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Image credit – Devin Castles

More Americans than ever are completing college, but blacks, Hispanics and Native Americans and men are falling behind.

A new study by the Lumina Foundation (using the most recent data available from 2011) finds that 38.7% of working-age Americans (ages 25-64) now have a post-secondary degree, up .4% from 2010. But among blacks, Hispanics and men, the rates of educational attainment are much lower. While 59.1% of Asians and 43.3% of whites have a post-secondary degree, only 27.1% of blacks and 19.3% of Hispanics do.

There is also a significant gender gap, with 45% of working-age women holding a two- to four-year degree, compared to just 40% of men. This disparity is even greater among young adults ages 25-29, where 47% of women have a degree, compared to 37% of men, indicating this gap may be worsening.

Currently, 30% of working-age adults have a bachelor’s degree or higher, 8.5% have an associate’s degree, and an estimated 5% have a post-secondary certificate. The jobs numbers on post-secondarycertificates are harder to measure, but the earning potential for those with a bachelor’s degree is almost 40% higher than those with an associate’s degree, and the unemployment rate is almost 2% lower.

The increase in college attainment is good news for American workers. Despite the attention paid to the increasing costs of college education, it is still a worthwhile investment. As the College Guide reported last week, even college drop-outs make more money than people who never went to college at all. Better educated workers is also good news for American companies, who are demanding ever greater levels of skill from their employees. Even in manufacturing, brains now rule over brawn. The Manufacturing Institute’s 2011 Skills Gap Report, for example, says that increasingly complex manufacturing technology demands highly skilled workers who are conversant with computers, engineering and other technical fields. The Lumina report predicts that as many as 65% of US jobs will require some form of post-secondary education by 2020.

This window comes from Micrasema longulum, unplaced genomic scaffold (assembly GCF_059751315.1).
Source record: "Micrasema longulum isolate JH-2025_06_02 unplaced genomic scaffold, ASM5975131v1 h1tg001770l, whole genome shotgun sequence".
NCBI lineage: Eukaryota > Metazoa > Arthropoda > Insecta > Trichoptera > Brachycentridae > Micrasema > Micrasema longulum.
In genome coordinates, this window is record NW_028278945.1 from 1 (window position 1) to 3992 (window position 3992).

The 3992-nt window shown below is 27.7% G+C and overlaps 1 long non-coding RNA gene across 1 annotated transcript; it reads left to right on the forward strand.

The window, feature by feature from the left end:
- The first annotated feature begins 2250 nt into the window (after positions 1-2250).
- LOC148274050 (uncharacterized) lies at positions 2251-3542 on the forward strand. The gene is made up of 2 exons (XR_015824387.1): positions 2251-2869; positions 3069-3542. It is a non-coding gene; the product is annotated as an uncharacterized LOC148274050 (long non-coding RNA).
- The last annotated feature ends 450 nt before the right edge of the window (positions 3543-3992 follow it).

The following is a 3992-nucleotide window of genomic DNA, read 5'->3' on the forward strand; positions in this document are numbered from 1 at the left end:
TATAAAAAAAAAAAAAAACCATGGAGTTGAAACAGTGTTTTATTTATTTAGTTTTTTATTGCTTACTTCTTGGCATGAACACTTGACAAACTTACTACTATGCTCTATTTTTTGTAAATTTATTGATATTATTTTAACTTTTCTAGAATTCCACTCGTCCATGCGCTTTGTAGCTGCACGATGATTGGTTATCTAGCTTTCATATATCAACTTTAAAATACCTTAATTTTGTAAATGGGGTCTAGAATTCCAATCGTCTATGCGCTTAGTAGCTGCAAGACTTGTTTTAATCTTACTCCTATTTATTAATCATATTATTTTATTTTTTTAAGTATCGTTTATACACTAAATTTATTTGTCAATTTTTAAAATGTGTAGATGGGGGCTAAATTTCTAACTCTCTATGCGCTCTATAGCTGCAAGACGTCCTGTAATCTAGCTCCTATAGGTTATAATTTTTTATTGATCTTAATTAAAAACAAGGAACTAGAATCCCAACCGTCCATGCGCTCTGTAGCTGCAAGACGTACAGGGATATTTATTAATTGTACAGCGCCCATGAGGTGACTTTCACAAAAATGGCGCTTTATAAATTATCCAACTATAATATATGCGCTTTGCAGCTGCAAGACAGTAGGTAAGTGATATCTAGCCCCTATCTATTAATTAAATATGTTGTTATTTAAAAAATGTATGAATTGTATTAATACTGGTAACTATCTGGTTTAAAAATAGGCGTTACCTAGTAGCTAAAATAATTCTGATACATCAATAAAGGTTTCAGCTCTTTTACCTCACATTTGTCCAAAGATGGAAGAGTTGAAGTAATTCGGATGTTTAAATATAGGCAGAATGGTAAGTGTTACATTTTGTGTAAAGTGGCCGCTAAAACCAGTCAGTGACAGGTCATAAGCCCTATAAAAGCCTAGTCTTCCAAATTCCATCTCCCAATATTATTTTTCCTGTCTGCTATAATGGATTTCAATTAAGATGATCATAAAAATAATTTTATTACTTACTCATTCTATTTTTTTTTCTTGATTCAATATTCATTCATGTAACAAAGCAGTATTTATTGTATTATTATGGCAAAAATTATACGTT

While ensuring that more students continue to pursue post-secondary credentials is a worthy goal, it of course shouldn’t come at the expense of the quality of the education students are receiving. The rise in online teaching and for-profit higher education may help raise graduation rates without providing students with a better and more useful education.

But of even greater concern are the right policies for closing the racial and gender gaps in college achievement that the Lumina report spotlights. If a college education is increasingly defining who the “haves” and “have-nots” are in America, it’s also our obligation as a nation to ensure that everyone has a fair shot at success.

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Devin Castles is an intern at the Washington Monthly.